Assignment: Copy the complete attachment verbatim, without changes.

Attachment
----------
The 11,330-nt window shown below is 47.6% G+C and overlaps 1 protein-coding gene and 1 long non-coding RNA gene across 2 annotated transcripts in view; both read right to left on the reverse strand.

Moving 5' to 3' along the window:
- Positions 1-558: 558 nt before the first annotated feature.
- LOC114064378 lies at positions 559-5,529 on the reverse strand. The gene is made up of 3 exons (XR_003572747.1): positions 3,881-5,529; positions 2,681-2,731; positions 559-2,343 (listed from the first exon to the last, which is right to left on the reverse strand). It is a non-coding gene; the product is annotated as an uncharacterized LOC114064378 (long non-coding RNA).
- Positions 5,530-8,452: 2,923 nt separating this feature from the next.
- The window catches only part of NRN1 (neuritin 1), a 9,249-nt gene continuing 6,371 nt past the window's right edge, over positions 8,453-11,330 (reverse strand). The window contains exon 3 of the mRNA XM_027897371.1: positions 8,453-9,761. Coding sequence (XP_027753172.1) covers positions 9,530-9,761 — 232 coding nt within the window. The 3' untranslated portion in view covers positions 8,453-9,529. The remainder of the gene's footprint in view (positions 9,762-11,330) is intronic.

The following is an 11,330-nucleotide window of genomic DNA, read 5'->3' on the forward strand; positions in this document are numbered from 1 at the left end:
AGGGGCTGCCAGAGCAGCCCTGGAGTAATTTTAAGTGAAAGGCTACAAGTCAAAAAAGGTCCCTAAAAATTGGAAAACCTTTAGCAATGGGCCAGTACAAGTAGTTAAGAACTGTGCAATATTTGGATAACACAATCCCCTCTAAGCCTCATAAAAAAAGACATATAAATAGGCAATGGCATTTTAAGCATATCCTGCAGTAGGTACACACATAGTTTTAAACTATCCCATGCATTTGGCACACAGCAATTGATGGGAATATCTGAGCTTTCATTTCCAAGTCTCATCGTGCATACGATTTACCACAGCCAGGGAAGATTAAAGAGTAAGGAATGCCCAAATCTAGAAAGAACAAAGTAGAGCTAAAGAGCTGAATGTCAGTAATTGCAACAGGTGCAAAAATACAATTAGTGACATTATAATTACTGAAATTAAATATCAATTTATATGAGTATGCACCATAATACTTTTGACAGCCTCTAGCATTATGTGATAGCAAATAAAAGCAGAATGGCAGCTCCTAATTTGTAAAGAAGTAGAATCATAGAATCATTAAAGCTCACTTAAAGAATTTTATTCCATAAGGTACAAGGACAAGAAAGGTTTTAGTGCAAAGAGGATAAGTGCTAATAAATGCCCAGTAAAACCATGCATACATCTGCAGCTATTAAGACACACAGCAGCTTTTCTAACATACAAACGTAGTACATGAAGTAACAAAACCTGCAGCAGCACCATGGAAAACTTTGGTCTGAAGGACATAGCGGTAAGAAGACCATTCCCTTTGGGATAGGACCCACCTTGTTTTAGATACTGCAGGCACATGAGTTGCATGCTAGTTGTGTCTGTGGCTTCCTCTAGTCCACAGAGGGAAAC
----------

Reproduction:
The 11,330-nt window shown below is 47.6% G+C and overlaps 1 protein-coding gene and 1 long non-coding RNA gene across 2 annotated transcripts in view; both read right to left on the reverse strand.

Moving 5' to 3' along the window:
- Positions 1-558: 558 nt before the first annotated feature.
- LOC114064378 lies at positions 559-5,529 on the reverse strand. The gene is made up of 3 exons (XR_003572747.1): positions 3,881-5,529; positions 2,681-2,731; positions 559-2,343 (listed from the first exon to the last, which is right to left on the reverse strand). It is a non-coding gene; the product is annotated as an uncharacterized LOC114064378 (long non-coding RNA).
- Positions 5,530-8,452: 2,923 nt separating this feature from the next.
- The window catches only part of NRN1 (neuritin 1), a 9,249-nt gene continuing 6,371 nt past the window's right edge, over positions 8,453-11,330 (reverse strand). The window contains exon 3 of the mRNA XM_027897371.1: positions 8,453-9,761. Coding sequence (XP_027753172.1) covers positions 9,530-9,761 — 232 coding nt within the window. The 3' untranslated portion in view covers positions 8,453-9,529. The remainder of the gene's footprint in view (positions 9,762-11,330) is intronic.

The following is an 11,330-nucleotide window of genomic DNA, read 5'->3' on the forward strand; positions in this document are numbered from 1 at the left end:
AGGGGCTGCCAGAGCAGCCCTGGAGTAATTTTAAGTGAAAGGCTACAAGTCAAAAAAGGTCCCTAAAAATTGGAAAACCTTTAGCAATGGGCCAGTACAAGTAGTTAAGAACTGTGCAATATTTGGATAACACAATCCCCTCTAAGCCTCATAAAAAAAGACATATAAATAGGCAATGGCATTTTAAGCATATCCTGCAGTAGGTACACACATAGTTTTAAACTATCCCATGCATTTGGCACACAGCAATTGATGGGAATATCTGAGCTTTCATTTCCAAGTCTCATCGTGCATACGATTTACCACAGCCAGGGAAGATTAAAGAGTAAGGAATGCCCAAATCTAGAAAGAACAAAGTAGAGCTAAAGAGCTGAATGTCAGTAATTGCAACAGGTGCAAAAATACAATTAGTGACATTATAATTACTGAAATTAAATATCAATTTATATGAGTATGCACCATAATACTTTTGACAGCCTCTAGCATTATGTGATAGCAAATAAAAGCAGAATGGCAGCTCCTAATTTGTAAAGAAGTAGAATCATAGAATCATTAAAGCTCACTTAAAGAATTTTATTCCATAAGGTACAAGGACAAGAAAGGTTTTAGTGCAAAGAGGATAAGTGCTAATAAATGCCCAGTAAAACCATGCATACATCTGCAGCTATTAAGACACACAGCAGCTTTTCTAACATACAAACGTAGTACATGAAGTAACAAAACCTGCAGCAGCACCATGGAAAACTTTGGTCTGAAGGACATAGCGGTAAGAAGACCATTCCCTTTGGGATAGGACCCACCTTGTTTTAGATACTGCAGGCACATGAGTTGCATGCTAGTTGTGTCTGTGGCTTCCTCTAGTCCACAGAGGGAAAC